When You’re The Pastor But Not The Leader
I was talking with a 25-year-old pastor recently. He is frustrated with the church where he serves. He was brought to the church because they wanted him to help the church grow again — or so the search committee convinced him — but they see him as too young to make decisions on his own.
They won’t take his suggestions, voting them down at business meetings.
They consistently undermine his attempts to lead.
They expect him to speak each week and visit the sick, but they won’t let him make any changes he feels need to be made.
It has made for a very miserable situation and he feels helpless to do anything about it. He’s ready to quit and the situation is negatively impacting every other area of his life.
It isn’t the first time I have heard a story such as this. I hear it frequently from young leaders in churches and the business world. I didn’t want to be the one to tell him, but I didn’t want to mislead him either. The bottom line in this young pastor’s situation:
He is the pastor of the church but not the leader.
(Of course I’ll get kickback from those who want to remind me Jesus is the leader of the church. I couldn’t agree more, but He does use people to lead His work and this pastor is not the one.)
Perhaps you share this young leader’s dilemma. If no one is following your attempt to lead it could be because:
You haven’t been given authority to lead.
You haven’t assumed the responsibility you’ve been given.
No one is leading in the organization and no one wants anyone to – because that would mean change has to occur.
If this is your situation, you have a few options as I see it:
- You can live with the power structure in place and complete the role within the authority you’ve been given. And, probably be miserable.
- You can fight the power structure, lining up supporters, building a coalition in your corner – and be prepared to win or lose.
- You can figure out how to “lead up” — build a consensus for leadership, confront where needed, win influence and the right to lead — even sometimes learning to lead people who don’t want to be led.
- You can leave.
Think through these options and see which feels best in your situation. Every situation is unique and this post is not an attempt to solve your problem — perhaps if anything it can help identify what the problem is in your unique circumstance. You will have to own your response to this information. Obviously, you should spend consistent time in prayer.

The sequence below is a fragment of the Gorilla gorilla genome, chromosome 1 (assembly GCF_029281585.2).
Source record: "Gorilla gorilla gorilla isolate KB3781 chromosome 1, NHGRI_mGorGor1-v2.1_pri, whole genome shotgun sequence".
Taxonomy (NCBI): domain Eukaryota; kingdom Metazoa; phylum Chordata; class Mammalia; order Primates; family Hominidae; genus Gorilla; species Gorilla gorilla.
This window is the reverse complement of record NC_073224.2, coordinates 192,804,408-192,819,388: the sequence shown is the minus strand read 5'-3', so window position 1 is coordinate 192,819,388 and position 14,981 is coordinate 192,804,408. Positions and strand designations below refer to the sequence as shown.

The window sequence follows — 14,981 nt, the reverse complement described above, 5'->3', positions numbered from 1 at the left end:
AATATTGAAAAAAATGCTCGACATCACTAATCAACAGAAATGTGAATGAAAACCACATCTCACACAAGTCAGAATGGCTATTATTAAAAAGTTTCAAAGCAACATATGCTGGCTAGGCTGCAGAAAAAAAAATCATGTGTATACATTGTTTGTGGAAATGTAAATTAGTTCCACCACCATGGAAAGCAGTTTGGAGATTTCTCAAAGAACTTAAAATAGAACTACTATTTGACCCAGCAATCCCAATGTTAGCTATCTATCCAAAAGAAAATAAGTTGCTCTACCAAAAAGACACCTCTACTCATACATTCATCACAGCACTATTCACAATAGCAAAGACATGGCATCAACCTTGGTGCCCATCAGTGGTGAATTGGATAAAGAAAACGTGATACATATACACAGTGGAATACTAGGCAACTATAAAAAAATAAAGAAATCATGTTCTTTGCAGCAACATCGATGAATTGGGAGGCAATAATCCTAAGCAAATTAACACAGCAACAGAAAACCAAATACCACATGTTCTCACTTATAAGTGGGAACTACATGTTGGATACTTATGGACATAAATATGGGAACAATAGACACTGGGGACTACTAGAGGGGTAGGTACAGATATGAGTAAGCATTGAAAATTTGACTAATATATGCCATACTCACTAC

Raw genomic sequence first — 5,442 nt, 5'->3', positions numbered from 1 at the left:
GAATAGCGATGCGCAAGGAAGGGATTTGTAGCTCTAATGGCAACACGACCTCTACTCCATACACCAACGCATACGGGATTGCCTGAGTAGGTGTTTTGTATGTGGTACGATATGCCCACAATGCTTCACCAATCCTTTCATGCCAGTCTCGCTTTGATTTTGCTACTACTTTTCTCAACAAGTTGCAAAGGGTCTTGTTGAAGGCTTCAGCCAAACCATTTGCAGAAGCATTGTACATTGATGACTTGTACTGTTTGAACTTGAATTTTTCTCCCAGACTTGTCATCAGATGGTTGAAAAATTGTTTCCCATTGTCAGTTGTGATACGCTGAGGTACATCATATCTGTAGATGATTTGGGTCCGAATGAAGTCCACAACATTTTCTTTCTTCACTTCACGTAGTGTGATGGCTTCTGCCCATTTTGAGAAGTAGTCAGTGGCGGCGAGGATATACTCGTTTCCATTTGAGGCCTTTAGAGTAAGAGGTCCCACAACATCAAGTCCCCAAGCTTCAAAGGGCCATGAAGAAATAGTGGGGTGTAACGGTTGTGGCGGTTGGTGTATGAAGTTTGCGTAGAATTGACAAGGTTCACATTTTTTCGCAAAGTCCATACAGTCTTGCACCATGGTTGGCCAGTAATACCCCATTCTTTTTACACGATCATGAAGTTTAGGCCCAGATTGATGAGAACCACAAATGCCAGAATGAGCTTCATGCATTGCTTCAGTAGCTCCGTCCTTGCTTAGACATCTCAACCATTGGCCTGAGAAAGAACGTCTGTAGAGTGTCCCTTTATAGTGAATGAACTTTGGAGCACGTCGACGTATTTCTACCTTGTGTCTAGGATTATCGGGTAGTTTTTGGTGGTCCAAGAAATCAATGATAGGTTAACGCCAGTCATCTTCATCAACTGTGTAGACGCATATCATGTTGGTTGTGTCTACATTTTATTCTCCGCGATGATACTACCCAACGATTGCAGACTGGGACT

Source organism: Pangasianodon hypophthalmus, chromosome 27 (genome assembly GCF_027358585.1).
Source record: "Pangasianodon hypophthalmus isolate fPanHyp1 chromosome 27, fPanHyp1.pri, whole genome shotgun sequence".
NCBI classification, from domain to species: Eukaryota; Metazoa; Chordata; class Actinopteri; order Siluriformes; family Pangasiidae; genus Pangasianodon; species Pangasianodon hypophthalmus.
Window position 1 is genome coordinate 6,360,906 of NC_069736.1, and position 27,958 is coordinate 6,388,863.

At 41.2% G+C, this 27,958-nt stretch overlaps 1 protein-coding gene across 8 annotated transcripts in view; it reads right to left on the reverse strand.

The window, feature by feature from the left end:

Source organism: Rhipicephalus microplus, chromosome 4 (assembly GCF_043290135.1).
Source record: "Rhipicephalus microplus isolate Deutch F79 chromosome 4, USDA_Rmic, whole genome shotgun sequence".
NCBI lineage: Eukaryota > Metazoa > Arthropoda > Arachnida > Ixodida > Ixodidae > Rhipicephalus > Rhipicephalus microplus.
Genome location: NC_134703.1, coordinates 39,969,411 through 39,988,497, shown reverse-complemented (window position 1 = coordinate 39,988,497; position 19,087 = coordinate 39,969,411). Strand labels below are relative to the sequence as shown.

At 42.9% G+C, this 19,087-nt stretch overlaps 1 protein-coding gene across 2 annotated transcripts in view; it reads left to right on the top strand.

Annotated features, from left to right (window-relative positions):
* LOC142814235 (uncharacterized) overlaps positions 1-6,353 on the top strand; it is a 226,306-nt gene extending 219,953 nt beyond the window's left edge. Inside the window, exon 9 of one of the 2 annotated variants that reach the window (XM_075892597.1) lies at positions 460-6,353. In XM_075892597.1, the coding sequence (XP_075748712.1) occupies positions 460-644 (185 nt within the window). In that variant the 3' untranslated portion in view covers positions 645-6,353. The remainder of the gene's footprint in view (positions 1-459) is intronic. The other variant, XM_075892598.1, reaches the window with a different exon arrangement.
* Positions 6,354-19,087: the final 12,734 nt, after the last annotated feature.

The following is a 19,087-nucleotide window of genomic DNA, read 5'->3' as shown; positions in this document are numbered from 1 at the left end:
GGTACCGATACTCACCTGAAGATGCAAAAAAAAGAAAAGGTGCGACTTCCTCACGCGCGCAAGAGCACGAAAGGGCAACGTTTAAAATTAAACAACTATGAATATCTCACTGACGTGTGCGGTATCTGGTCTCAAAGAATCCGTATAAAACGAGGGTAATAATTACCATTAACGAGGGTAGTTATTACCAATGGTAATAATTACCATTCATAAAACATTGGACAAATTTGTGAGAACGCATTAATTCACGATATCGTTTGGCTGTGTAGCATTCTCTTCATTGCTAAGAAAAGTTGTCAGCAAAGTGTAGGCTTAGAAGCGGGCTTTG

And let me add a few other thoughts. If you know God has you there, then you must endure until He releases you. He always has a plan. But, I believe God often gives tremendous latitude in the call. Our call is to Him and to obedience. And, most likely, there are thousands of places where God could use your talents and abilities. As I read about the Apostle Paul, for example, there seemed to be more opportunities than Paul’s time would allow. I suspect the same may be true for most pastors today. The potential harvest is plentiful.
With this in mind, I would say if you are miserable now and things are not improving you shouldn’t wait long without doing something. Life is short and many have left the ministry because of situations like this. Don’t be a casualty. Address the problem!
I would also say – and as hard as this is to hear you need to hear it – you will learn from this season. You may even learn more in this season than in a future season where everything appears wonderful and the church easily follows your leadership. Attempt to soak up wisdom now, which you will use later, rather than become bitter. You must protect your soul and the reality of your calling to Christ.
One final thought, don’t handle a situation like this alone. Reach out to someone you trust, probably outside the church or organization; someone who has more experience in situations like this than you have. And, don’t let the stress from this destroy your family or personal health.
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